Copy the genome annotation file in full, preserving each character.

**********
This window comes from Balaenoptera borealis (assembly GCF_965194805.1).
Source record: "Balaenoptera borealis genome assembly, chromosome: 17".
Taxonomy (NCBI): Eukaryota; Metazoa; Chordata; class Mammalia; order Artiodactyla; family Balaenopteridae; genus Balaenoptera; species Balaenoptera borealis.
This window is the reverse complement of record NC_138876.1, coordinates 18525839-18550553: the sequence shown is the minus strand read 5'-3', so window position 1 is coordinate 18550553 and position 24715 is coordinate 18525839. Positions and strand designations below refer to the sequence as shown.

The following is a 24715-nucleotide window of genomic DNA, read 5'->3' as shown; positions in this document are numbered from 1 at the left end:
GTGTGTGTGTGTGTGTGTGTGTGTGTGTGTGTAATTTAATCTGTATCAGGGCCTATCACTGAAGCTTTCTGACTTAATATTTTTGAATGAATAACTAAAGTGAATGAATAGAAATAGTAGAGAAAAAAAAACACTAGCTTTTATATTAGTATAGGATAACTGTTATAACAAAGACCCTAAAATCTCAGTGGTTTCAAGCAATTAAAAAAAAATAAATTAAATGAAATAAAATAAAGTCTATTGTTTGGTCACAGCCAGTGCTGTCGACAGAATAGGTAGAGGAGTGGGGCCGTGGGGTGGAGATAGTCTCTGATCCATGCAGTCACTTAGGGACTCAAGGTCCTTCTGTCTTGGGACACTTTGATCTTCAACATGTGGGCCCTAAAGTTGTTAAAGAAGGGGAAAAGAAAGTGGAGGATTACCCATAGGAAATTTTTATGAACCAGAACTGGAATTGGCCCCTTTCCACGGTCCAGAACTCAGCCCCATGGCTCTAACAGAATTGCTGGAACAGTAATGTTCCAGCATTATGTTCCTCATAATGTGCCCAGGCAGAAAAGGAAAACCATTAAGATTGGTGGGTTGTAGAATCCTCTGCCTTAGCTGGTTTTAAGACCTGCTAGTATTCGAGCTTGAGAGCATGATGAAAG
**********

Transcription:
This window comes from Balaenoptera borealis (assembly GCF_965194805.1).
Source record: "Balaenoptera borealis genome assembly, chromosome: 17".
Taxonomy (NCBI): Eukaryota; Metazoa; Chordata; class Mammalia; order Artiodactyla; family Balaenopteridae; genus Balaenoptera; species Balaenoptera borealis.
This window is the reverse complement of record NC_138876.1, coordinates 18525839-18550553: the sequence shown is the minus strand read 5'-3', so window position 1 is coordinate 18550553 and position 24715 is coordinate 18525839. Positions and strand designations below refer to the sequence as shown.

The following is a 24715-nucleotide window of genomic DNA, read 5'->3' as shown; positions in this document are numbered from 1 at the left end:
GTGTGTGTGTGTGTGTGTGTGTGTGTGTGTGTAATTTAATCTGTATCAGGGCCTATCACTGAAGCTTTCTGACTTAATATTTTTGAATGAATAACTAAAGTGAATGAATAGAAATAGTAGAGAAAAAAAAACACTAGCTTTTATATTAGTATAGGATAACTGTTATAACAAAGACCCTAAAATCTCAGTGGTTTCAAGCAATTAAAAAAAAATAAATTAAATGAAATAAAATAAAGTCTATTGTTTGGTCACAGCCAGTGCTGTCGACAGAATAGGTAGAGGAGTGGGGCCGTGGGGTGGAGATAGTCTCTGATCCATGCAGTCACTTAGGGACTCAAGGTCCTTCTGTCTTGGGACACTTTGATCTTCAACATGTGGGCCCTAAAGTTGTTAAAGAAGGGGAAAAGAAAGTGGAGGATTACCCATAGGAAATTTTTATGAACCAGAACTGGAATTGGCCCCTTTCCACGGTCCAGAACTCAGCCCCATGGCTCTAACAGAATTGCTGGAACAGTAATGTTCCAGCATTATGTTCCTCATAATGTGCCCAGGCAGAAAAGGAAAACCATTAAGATTGGTGGGTTGTAGAATCCTCTGCCTTAGCTGGTTTTAAGACCTGCTAGTATTCGAGCTTGAGAGCATGATGAAAG